Supt. Ted De Jager (left), seen here with Cpl. Don Wrigglesworth, said the detachment has four priorities for calls for service, and most calls they receive do not require an officer to immediately attend the scene. He added that a priority one call is if the crime is ongoing and there is a threat to the public, which the officers would respond to immediately. (Western News File photo)

Theft remains top call for RCMP service in Penticton

Supt. Ted De Jager highlighted some of the statistics his detachment has seen

Calls for service and how they are prioritized were the main focus during the quarterly RCMP report to Penticton city council on Tuesday.

Supt. Ted De Jager highlighted some of the statistics the detachment collected from Jan. to July 2019 and noted that since the uniform crime reporting methodology has changed as of this year, it is hard to make direct comparisons with the 2018 statistics without a detailed analysis of each crime type.

READ MORE: Penticton RCMP have busiest detachment in B.C.

According to these newly-compiled stats, auto theft and break and enters are on the rise in the city, and theft, in general, remains the top call for service. So far this year, the detachment has received 10,352 calls for service.

De Jager said he noted that many residents were concerned at a recent public meeting with the RCMP with the amount of time officers are spending in the detachment versus being out on patrol. He clarified that most of his staff attend service calls and that 70 per cent of the calls for service the detachment receives are not criminal.

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Over half of the Penticton detachment is front line, it is very lean in terms of administrative positions. The reality is that my members would like nothing more than to be out on the street, catching bad guys – it’s what they do, it’s what they signed up for and they love doing it,” said De Jager. “Unfortunately with the amount of articulation and legal articulation that is required to arrest and detain someone, it’s a significant portion of their workday.

“And when we’re getting 60 calls or files per shift, unfortunately, our members are literally going from call to call. They try to make a presence in high crime areas or hot spots, for example writing their files there. And it’s typical for summer to see an increase in calls for service, but this summer we have seen a spike.”

Coun. Jake Kimberley had De Jager clarify how calls for service are prioritized and who determines if and when an officer should respond. According to De Jager, there are four classifications for service calls and they are analyzed and prioritized by the dispatcher and their supervisor.

Kimberley noted an example shared by a Penticton resident on Facebook recently, in which they called the RCMP for an officer to attend their residence due to the activities of a suspicious man on a neighbouring property, only to be allegedly told by the dispatcher that all the officers were busy and they’d have to deal with it themselves.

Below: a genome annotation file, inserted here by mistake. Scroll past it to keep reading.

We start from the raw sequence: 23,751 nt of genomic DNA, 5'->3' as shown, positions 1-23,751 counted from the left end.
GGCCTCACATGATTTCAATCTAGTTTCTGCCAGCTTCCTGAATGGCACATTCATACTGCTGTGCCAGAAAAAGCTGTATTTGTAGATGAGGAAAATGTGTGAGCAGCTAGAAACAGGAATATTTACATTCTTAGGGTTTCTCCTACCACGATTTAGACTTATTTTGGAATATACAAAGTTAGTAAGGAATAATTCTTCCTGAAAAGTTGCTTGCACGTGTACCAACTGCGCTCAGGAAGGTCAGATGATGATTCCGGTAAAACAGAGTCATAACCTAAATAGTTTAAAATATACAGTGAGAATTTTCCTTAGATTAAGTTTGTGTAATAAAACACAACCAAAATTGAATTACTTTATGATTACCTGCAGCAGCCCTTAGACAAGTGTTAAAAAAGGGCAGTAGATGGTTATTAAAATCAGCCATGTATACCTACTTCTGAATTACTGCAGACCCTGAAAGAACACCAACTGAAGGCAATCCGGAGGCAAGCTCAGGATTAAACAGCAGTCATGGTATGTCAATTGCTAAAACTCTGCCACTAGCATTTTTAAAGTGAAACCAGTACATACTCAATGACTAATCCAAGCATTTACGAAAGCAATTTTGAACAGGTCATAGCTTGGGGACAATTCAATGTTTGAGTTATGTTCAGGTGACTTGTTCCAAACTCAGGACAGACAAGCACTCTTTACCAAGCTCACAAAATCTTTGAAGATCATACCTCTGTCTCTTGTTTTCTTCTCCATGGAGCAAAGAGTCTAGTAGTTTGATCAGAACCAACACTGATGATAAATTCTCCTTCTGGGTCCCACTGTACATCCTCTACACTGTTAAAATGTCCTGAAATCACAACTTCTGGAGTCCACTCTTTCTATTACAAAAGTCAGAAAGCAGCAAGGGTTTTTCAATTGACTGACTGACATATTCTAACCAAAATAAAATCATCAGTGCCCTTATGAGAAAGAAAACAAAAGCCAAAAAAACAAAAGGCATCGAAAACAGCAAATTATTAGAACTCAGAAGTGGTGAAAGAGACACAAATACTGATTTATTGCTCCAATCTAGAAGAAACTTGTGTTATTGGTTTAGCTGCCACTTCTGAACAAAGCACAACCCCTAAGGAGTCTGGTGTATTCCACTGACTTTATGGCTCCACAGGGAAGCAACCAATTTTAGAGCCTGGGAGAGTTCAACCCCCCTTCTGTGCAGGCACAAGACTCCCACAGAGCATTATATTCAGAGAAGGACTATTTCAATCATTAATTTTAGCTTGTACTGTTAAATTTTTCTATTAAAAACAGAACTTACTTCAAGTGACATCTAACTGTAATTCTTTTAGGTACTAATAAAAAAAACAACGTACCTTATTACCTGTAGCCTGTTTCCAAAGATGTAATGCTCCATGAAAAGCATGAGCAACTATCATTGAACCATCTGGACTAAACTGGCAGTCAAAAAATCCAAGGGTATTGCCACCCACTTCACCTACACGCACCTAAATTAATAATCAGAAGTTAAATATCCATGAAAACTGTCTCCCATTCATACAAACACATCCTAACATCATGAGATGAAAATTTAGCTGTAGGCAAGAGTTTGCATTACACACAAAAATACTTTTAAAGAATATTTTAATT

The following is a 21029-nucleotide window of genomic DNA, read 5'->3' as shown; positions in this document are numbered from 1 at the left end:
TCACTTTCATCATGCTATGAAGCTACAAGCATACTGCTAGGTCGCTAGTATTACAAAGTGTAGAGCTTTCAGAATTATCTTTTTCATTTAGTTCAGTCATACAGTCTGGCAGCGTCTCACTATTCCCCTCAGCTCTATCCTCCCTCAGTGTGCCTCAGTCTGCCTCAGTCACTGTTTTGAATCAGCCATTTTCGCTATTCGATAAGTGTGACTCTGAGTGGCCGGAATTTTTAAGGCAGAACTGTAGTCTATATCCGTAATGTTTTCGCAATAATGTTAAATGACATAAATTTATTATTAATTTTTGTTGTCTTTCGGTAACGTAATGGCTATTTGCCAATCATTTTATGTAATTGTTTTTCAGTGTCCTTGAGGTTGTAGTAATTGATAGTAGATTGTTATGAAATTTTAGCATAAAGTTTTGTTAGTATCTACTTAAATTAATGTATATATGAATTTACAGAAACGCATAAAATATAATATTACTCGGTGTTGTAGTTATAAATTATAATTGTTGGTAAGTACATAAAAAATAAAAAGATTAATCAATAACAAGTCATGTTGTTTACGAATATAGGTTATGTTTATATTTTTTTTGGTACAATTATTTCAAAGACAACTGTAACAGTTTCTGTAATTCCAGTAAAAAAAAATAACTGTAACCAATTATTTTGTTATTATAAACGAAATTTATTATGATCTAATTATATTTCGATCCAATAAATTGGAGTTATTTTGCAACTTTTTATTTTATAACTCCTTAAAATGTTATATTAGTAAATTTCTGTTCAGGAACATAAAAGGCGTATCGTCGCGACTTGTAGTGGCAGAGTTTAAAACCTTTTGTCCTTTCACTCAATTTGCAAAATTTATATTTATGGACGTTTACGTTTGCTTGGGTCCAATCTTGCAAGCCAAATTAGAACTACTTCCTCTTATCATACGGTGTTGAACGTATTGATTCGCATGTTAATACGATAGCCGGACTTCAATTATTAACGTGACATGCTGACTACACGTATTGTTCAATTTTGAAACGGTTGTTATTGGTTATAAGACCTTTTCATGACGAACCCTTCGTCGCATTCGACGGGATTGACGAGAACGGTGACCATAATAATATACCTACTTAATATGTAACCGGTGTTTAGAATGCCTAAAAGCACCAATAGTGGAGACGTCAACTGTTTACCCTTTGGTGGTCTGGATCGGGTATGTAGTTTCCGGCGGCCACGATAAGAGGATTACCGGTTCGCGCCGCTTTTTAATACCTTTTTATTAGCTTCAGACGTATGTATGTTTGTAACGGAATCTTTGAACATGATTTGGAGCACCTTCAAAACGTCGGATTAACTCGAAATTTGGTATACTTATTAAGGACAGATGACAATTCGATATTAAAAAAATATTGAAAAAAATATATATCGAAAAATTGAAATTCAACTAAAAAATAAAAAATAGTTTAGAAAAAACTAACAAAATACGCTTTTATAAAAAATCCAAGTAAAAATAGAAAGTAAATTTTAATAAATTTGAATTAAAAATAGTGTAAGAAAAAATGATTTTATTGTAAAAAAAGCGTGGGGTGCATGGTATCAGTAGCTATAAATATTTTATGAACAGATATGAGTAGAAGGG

“We have four priorities. Priority four is no attendance, priority three is a call that doesn’t require an immediate response, so someone wants to talk to a police officer but it can wait until tomorrow or for a few hours, which is the majority of our calls,” said De Jager. “Priority two is a police officer will be responding but without lights and sirens, and priority one is code three, so lights and sirens, so that’s anything that’s in progress and anything that’s a potentially violent crime that can cause harm to a human. So a robbery in progress would be a priority one.”

READ MORE: Penticton RCMP said drug addiction driving crime rate

“So the complaint taker will take the call and it’s the first level of triage, then it goes to a dispatcher who also has a senior dispatcher or supervisor that weighs the evidence in the call. It is then dispatched to a member potentially, or held in a cue.”

De Jager said if all on-duty members are at priority calls, the dispatcher will queue the call unless it’s an active criminal offence or there’s harm to the public. He said a suspicious person that is not committing a criminal offence would be queued if members are at priority calls, and that it is possible these queued calls won’t be addressed by an officer for hours or until the next day if there is no threat of violence.

Coun. Katie Robinson questioned whether calls to the dispatcher are recorded and what residents should do to follow up with concerns about their call for service. De Jager said it’s important that people contact him directly with their complaint and the date and time it occurred, rather than air their grievances about the situation on social media because he does not actively monitor those networking sites.

De Jager did have some major wins to share with city council, noting that the Community Active Support Table (CAST) has dealt with over 50 situations involving bringing services and supports to high-risk individuals.

“The Targeted Enforcement Unit (TEU), I think they’re actually trying to challenge me to see if they can get more prolific offenders off the street than is humanly possible, but they’re certainly doing it. The Street Enforcement Unit, within three weeks of their operations working with TEU, have already taken a significant amount of drugs off the street.”

To report a typo, email: editor@pentictonwesternnews.com.

Jordyn Thomson | Reporter
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